But for this approach to be successful, it is incumbent upon the professor to make explicit the connections among texts for the students. Often this is done by thematically organizing the course, e.g., the Enlightenment, Romanticism. Without the professor pointing out these explicit connections and embedding the themes in the course, students will get cognitively lost throughout the semester, just reading one random text after another without knowing why. In other words, course design is critical for the breadth approach to be successful; otherwise, students only see trees instead of the forest.
Depth is opposite of breadth. Rather than reading multiple texts, students read only representative samples in their entirety (or, at least, mostly in their entirety). Instead of reading passages of Luther, Calvin, Milton, and Pascal, students will read all of Luther’s Treatise on Christian Liberty as an example of the power and problems of Christian faith in the modern world. By reading the whole work, students learn to follow an argument, narrative, or meaning in a text from beginning to end and deeply examine the assumptions, logic, evidence, and rhetoric provided. One could argue that this type of sustained reading is even more critical today with students’ shorter attention spans.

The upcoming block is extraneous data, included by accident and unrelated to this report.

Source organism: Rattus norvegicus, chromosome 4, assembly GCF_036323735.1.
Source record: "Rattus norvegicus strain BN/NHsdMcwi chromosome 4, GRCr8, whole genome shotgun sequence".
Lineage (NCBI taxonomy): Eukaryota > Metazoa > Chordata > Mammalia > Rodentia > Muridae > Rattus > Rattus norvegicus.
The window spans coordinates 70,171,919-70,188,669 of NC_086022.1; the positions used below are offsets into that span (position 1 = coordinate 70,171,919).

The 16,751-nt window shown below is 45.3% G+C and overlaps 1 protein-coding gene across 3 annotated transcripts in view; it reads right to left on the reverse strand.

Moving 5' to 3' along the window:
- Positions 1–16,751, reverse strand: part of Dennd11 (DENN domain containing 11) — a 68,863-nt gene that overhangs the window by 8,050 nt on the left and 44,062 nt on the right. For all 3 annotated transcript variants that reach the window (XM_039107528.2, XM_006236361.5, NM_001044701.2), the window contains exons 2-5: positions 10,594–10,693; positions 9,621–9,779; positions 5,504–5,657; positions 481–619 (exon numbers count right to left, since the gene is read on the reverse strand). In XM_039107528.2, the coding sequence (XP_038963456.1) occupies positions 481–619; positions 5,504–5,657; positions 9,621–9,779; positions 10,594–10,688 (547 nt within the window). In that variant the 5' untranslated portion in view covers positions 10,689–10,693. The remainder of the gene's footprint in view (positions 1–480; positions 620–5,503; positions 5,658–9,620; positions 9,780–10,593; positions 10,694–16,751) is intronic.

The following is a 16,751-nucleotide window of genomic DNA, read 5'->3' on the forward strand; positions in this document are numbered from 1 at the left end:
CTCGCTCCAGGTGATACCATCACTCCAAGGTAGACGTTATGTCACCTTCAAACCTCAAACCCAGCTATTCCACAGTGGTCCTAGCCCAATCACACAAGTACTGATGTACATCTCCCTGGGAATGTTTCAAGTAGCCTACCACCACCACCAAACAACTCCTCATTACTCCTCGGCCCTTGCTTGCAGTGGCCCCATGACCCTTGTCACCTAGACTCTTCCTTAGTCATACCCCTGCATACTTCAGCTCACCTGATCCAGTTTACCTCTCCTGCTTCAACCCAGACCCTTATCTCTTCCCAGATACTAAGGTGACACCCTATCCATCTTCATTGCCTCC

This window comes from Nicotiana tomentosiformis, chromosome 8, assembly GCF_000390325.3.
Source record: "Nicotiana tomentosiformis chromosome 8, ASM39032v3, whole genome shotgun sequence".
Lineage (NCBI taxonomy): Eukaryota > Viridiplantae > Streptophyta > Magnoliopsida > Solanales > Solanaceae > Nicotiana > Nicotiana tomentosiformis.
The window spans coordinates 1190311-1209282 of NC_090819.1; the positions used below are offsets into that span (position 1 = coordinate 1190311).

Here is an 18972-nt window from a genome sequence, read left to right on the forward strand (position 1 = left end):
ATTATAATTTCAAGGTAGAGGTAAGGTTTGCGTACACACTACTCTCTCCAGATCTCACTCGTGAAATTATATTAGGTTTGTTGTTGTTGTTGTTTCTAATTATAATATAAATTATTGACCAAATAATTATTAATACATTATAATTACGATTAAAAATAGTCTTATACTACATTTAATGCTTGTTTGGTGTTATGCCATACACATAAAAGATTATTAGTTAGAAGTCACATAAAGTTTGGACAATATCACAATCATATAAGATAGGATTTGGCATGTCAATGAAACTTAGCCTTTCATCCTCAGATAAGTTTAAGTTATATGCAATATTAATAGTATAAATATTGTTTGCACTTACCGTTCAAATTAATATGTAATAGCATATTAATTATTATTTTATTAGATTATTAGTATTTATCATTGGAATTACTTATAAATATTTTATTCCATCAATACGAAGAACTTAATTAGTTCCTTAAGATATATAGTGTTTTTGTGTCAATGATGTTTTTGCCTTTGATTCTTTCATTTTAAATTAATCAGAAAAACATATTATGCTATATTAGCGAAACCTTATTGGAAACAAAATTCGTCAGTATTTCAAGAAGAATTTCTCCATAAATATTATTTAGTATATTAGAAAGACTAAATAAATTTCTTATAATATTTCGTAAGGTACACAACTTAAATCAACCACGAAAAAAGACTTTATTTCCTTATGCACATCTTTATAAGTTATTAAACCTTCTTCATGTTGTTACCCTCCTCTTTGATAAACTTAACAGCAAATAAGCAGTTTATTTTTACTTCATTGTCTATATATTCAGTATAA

Like breadth, the professor is critical to make this approach successful for students. Given that most of class time will be devoted to the examination of a single text, the professor can show how this work influences and is influenced by other readings (the so-called spoke-and-wheel method). For example, the professor could show how Treatise on Christian Liberty was influenced by Augustine and a reaction to Aquinas and later influences Calvin, Pascal, and others. This is comparatively easier to the breath approach where the professor has to connect several texts together with each one given relatively equal weight (hence, theme tends to be the better organizing principle here). Expressed differently, the professor still has to provide context and connections, but it is usually easier when using depth as opposed to breadth.